A couple week ago, we held out second Cloud Summit, the Cloud Identity Summit. It was a fun afternoon talking with several, local identity experts and users. One of the attendees, Zane Rockenbaugh of Liquid Labs was kind enough to share his write-up of the event, below:
What is identity?
Identity consists of set of identifiers, authorization credentials, and a small set of extensible attributes and endorsements.
What isn’t identity?
More expansive definitions for identity certainly can make sense, but for purpose of creating a real world, technical system, it is necessary to separate “identity” from “data” in general. E.g., from the standpoint of “you are what you do”, your shopping history is part of or your larger identity, but for the purpose of this statement, that kind of information would be considered out of scope.
What is cloud identity?
Classic cloud identity is conceived as a portable, comprehensive, and extensible identity. Control and management of identity would be focused on the identified entity itself, and while not entirely centralized, use and flow of identity would be more transparent.
What are the benefits?
By locating primary control of identity with the entity itself, it necessarily follows that “utility friction” would be lessened and that total utility would be increased [if people control their own identity, it’s probably easier for them to use it -Cote]. With the necessary technical, legal, and social framework we would expect to see privacy rights strengthened and while the exchange and value of information would simultaneously increase.
What could this look like?
The most likely form would be:
- An open, easily consumed container format, likely some XML variant.
- A small set of core attributes “that (most) everyone can agree on”. Core identifiers, such as “user name” and email may be reasonably defined by existing specification or fiat. Personal information (name, address, etc.) is tougher, but also not critical to the basic operation.
- Extensible modules. Some identity information may be understood by some consumers and not others. These boundaries would need to be made clear.
- Clear access rules that are based on who is asking for what and under what context. E.g., a cellphone carrier can get my credit card for billing, but not for basic support.
- For the classic conception to be made real, the identity itself has to be housed at a third party identity provider who services the individual whose identity is being stored. Any other arrangement would effectively fragment the identity.
What are the key obstacles?
The preponderance of existing business models view “identity” and related data as a proprietary asset of the company. A lot of the value of Google and Amazon is in what they know about the customer.
One can imagine a stable and economically rational world in which Google (etc.) is properly incentivized to recognize a “cloud identity” rather than forcing the user to create a proprietary identity wholly owned by Google, but getting from current reality to that reality would be very difficult.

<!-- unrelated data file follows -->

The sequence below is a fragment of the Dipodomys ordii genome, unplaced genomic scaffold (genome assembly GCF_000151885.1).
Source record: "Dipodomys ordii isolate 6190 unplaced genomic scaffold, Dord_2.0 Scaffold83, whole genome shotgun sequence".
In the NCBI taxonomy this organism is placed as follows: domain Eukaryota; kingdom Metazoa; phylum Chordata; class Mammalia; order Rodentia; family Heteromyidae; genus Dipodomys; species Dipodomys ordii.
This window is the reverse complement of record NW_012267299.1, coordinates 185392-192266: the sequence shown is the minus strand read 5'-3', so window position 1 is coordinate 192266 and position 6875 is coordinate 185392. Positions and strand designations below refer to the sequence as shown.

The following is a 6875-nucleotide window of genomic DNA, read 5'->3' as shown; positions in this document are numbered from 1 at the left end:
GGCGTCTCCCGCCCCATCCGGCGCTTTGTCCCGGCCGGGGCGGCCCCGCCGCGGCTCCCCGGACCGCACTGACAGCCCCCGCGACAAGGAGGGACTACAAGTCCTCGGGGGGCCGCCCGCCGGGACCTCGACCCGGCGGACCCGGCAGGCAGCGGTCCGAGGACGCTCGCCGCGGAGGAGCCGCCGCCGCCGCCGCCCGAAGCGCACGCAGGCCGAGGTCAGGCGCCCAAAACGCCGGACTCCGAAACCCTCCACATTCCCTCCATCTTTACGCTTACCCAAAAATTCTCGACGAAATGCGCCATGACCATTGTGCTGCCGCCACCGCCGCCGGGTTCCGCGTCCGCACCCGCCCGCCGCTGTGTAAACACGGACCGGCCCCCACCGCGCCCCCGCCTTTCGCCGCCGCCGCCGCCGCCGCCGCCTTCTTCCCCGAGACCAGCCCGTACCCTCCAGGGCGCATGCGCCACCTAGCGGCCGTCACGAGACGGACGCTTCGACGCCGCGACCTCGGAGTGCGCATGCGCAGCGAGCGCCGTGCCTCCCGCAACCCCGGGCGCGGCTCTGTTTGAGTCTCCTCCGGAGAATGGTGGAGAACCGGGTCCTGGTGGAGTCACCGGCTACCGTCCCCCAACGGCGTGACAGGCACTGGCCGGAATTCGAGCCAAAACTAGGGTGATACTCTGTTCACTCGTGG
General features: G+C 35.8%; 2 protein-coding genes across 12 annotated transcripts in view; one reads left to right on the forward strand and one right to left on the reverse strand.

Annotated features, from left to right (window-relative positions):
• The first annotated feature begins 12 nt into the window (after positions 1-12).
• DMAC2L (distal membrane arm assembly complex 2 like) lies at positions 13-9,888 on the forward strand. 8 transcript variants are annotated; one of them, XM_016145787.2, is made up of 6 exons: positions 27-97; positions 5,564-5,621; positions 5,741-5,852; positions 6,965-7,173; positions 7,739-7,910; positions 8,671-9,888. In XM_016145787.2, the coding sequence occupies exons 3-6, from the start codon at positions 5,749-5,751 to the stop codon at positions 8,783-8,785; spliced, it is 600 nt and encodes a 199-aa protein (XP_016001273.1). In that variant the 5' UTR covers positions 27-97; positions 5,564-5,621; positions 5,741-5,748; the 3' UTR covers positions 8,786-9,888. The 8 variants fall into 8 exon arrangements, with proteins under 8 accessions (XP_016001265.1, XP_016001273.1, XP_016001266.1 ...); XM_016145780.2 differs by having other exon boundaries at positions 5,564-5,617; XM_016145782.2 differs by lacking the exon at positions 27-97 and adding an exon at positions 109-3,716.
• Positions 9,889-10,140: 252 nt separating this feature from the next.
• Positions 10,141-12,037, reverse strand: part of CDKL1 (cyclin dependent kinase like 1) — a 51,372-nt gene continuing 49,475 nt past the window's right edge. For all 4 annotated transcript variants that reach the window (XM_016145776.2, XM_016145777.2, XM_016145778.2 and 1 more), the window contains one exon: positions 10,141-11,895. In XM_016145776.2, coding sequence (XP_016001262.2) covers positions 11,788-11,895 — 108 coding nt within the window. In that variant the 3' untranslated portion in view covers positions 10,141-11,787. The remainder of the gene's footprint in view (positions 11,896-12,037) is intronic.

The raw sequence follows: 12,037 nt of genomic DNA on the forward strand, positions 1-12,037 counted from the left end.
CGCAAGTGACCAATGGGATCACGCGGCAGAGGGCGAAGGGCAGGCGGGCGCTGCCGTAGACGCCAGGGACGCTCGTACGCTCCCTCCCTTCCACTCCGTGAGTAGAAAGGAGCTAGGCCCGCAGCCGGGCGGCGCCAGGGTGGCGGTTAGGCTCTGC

One of the difficulties in bridging the chasm is the value proposition for a company offering a cloud identity service. Such a business would, by definition, not own the data it manages on behalf of the customers, so how it would be financed is unclear. If such a business existed and had critical mass, it could be viable, but again, how does one get from here to there?
There are also a host of regulatory concerns which would make participation by certain domains (namely healthcare and banking) difficult and potentially—at least without major changes to the regulations—impossible.
What could be done today?
Rather than focus on a theoretical “cloud identity”, it makes more sense to focus on the benefits such a system could provide and ask, “Is there a way to provide that specific benefit now?”
Cloud services pose a problem for organizations that need to control access to information, manage brand, and manage authority. “Hoot Suite” is a tool that provides for corporate (in the older, broad sense) management of individual Twitter accounts. The same concept could be expanded to many cloud services to provide a point of necessary control in service access and usage. In the ideal case, there would be one service that would provide single point control and provisioning for all the underlying cloud services which would appear as modules within the identity management service.
Many cloud services offer business accounts which allow the business to create an virtual instance of the service with additional controls for the business. Google is an example. This approach solves some of the problems mentioned above, but doesn’t do anything to centralize identity management. From the standpoint of evolving a cloud identity, service providers would be best served by designing robust APIs with the appropriate concerns in mind.